2020_010_A
Support the Café
Search our site

Church of Ireland reiterates traditionalist stance

Church of Ireland reiterates traditionalist stance

The Church of Ireland met in General Synod last week. Last year, Dean Tom Gordon entered into a civil partnership with his long time partner and in so doing created a crisis in the Irish Anglican church. After attempts by the bishops to reiterate the traditional opposition to marriage equality in the church as part of a temporizing compromise, a push by the progressive voices to oppose that plan has highlighted the disagreement within the church.

“In a public display of the disagreements within the Church of Ireland’s leadership on the issue of homosexuality, Bishops Michael Burrows and Paul Colton voted against the motion at the church’s general synod in Dublin, while the 10 other bishops supported it.

Saturday’s debate was the first time that the church had openly debated homosexuality since the News Letter revealed last September that the first serving Church of Ireland cleric had entered a civil partnership.

Yesterday a liberal Dublin minister blamed conservatives from Northern Ireland for having ‘suddenly appeared’ on Saturday to vote through the motion.

But the leading evangelical bishop, Harold Miller – who seconded Saturday’s motion – dismissed that and said: ‘Anyone who wanted to be there could be there.’”

More here.

The motion, which states “faithfulness within marriage is the only normative context for sexual intercourse” and is therefore a rejection of either civil partnerships or “gay marriage”, is feared by liberal voices in the Church of Ireland to intended for use in a “witch hunt” against gay clergy. There are no plans as yet to use the resolution as the basis for a disciplinary action against Dean Gordon.

Two of the bishops who voted for the motion stated they were doing so in an attempt to maintain unity within the Anglican Communion. Their speeches were given “loud applause”.

The motion does contain language which calls upon the Church of Ireland to “continuing commitment to love our neighbour, and opposition to all unbiblical and uncharitable actions and attitudes in respect of human sexuality from whatever perspective, including bigotry, hurtful words or actions, and demeaning or damaging language.”

0 0 vote
Article Rating
Facebooktwitterpinterestlinkedinmail

Café Comments?

Our comment policy requires that you use your real first and last names and provide an email address (your email will not be published). Comments that use non-PG rated language, include personal attacks, that are not provable as fact or that we deem in any way to be counter to our mission of fostering respectful dialogue will not be posted.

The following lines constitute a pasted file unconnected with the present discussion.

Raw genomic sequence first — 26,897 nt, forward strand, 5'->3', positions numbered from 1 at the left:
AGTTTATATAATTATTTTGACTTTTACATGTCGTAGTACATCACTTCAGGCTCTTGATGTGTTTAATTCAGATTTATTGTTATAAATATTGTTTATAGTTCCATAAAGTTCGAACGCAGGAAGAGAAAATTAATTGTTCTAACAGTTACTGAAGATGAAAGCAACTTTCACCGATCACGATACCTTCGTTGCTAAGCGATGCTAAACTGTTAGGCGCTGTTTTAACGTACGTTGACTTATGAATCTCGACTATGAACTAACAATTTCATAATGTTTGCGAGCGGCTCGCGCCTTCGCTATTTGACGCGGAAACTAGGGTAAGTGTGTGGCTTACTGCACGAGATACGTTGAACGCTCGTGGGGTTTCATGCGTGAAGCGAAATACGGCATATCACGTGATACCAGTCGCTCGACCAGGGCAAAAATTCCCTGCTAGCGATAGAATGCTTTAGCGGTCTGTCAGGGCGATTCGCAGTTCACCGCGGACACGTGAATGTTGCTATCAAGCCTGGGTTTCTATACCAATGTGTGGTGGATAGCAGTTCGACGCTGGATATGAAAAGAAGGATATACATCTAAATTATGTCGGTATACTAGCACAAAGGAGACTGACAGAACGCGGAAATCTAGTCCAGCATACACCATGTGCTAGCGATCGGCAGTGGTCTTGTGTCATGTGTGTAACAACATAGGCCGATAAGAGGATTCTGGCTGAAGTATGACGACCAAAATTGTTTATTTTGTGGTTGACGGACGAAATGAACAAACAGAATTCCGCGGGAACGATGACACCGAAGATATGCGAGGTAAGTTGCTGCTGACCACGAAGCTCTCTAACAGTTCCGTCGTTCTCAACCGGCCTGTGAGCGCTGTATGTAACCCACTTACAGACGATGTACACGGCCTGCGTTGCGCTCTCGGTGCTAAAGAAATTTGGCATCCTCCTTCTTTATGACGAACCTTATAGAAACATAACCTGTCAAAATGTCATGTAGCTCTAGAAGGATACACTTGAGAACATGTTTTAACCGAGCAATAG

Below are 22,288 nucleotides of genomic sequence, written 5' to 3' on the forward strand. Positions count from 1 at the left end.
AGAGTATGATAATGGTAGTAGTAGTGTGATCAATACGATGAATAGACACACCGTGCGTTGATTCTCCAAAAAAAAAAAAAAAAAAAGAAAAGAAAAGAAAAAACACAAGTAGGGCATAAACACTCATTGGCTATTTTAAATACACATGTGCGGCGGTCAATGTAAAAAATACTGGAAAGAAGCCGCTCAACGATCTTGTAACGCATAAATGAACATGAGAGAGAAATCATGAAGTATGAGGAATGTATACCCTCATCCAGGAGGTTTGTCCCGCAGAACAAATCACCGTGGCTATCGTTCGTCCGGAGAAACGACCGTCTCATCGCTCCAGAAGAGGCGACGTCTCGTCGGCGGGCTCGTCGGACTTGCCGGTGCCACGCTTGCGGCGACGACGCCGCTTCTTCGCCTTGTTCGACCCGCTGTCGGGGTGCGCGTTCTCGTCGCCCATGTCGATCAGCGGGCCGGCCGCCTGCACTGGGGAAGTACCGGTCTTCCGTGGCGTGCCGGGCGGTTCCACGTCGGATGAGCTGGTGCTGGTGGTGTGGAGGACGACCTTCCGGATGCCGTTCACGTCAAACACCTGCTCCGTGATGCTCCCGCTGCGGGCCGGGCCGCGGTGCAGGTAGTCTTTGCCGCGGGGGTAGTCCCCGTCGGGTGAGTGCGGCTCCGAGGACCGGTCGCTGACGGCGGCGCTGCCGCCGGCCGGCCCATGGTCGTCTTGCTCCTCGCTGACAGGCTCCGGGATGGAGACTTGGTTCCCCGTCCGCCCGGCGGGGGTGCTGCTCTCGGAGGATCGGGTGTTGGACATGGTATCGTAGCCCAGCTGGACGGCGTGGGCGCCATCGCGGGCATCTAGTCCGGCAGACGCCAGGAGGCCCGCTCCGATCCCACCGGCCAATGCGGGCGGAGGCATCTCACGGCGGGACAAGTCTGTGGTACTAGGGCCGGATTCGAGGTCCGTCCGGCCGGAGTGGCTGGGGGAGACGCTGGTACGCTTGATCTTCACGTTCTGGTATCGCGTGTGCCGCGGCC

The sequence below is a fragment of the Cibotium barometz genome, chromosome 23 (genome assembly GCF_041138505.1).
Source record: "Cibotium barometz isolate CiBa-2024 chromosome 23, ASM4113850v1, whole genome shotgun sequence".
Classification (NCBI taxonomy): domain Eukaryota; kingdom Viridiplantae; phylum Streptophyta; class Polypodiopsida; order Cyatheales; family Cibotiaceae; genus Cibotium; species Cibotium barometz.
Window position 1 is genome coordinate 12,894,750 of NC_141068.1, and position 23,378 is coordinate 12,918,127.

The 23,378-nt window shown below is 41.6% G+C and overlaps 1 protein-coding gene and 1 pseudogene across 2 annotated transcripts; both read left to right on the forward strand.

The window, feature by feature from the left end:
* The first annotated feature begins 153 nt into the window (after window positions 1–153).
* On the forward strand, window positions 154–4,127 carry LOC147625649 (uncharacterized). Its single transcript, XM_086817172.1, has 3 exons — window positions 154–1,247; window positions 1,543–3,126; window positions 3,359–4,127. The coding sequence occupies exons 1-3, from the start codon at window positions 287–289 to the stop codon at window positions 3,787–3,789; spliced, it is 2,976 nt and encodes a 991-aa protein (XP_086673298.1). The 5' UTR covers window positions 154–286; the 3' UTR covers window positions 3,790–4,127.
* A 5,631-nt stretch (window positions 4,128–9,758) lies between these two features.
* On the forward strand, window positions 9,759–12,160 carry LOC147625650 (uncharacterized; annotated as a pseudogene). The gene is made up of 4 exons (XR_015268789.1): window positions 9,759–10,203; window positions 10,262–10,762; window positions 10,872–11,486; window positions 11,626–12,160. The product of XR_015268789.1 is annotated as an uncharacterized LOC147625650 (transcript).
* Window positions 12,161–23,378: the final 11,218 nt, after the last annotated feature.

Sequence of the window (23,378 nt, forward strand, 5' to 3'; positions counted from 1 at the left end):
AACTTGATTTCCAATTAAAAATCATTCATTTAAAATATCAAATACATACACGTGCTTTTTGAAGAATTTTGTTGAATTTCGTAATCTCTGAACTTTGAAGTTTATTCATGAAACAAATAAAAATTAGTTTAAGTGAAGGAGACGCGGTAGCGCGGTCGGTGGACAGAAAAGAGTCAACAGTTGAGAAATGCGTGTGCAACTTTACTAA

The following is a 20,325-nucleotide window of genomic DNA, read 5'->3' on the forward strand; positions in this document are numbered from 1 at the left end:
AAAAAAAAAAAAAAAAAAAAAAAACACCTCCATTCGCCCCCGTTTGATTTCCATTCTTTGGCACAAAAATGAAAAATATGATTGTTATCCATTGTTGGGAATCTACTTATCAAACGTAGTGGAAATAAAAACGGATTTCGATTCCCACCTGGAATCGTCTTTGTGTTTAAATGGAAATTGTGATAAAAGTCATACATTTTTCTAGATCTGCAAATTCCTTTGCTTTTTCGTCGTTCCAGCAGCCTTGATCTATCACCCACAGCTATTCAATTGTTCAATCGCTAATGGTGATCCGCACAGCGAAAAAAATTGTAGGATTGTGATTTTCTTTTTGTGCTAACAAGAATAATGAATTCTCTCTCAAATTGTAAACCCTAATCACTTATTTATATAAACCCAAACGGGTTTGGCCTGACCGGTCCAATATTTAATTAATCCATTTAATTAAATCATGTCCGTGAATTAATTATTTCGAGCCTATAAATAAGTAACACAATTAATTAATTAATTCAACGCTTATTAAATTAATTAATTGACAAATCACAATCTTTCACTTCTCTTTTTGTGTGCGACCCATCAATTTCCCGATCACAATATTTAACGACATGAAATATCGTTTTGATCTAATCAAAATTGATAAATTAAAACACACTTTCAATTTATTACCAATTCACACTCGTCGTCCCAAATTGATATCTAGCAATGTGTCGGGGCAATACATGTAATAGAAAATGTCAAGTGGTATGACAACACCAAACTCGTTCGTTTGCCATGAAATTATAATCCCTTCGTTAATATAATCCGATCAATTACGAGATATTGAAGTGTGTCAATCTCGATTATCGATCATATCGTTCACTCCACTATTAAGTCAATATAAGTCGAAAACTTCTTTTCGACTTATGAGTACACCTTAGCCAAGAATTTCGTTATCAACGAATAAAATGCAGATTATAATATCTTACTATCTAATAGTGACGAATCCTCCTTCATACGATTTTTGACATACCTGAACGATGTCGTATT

6 Comments
Newest
Oldest Most Voted
Inline Feedbacks
View all comments
E Sinkula

Is the entire statement “faithfulness within marriage is the only normative context for sexual intercourse”? In other words is there more wording than this (like “one man, one woman”)?

Eric

E Sinkula

Well said Peter!

Eric

Peter Pearson

BTW— If unity must come at the expense of those who are without power then our priorities are messed up IF indeed the Gospel is our measure of what we are supposed to be doing.

Peter Pearson

It’s pretty clear that when we are afraid because things are obviously changing and we’re not so sure we like it, we make definitive and insistent statements to assure ourselves that they are not.

Things are changing. Get over it.

Nicole Porter

How is it “sinful”? Maybe a nuisance for some, but not sinful. Sin by definition is deliberate disobedience to the known will of God.

Facebooktwitterrss
Support the Café
Past Posts

The Episcopal Café seeks to be an independent voice, reporting and reflecting on the Episcopal Church and the Anglican tradition.  The Café is not a platform of advocacy, but it does aim to tell the story of the church from the perspective of Progressive Christianity.  Our collective sympathy, as the Café, lies with the project of widening the circle of inclusion within the church and empowering all the baptized for the role to which they have been called as followers of Christ.

The opinions expressed at the Café are those of individual contributors, and, unless otherwise noted, should not be interpreted as official statements of a parish, diocese or other organization. The art and articles that appear here remain the property of their creators.

All Content  © 2017 Episcopal Café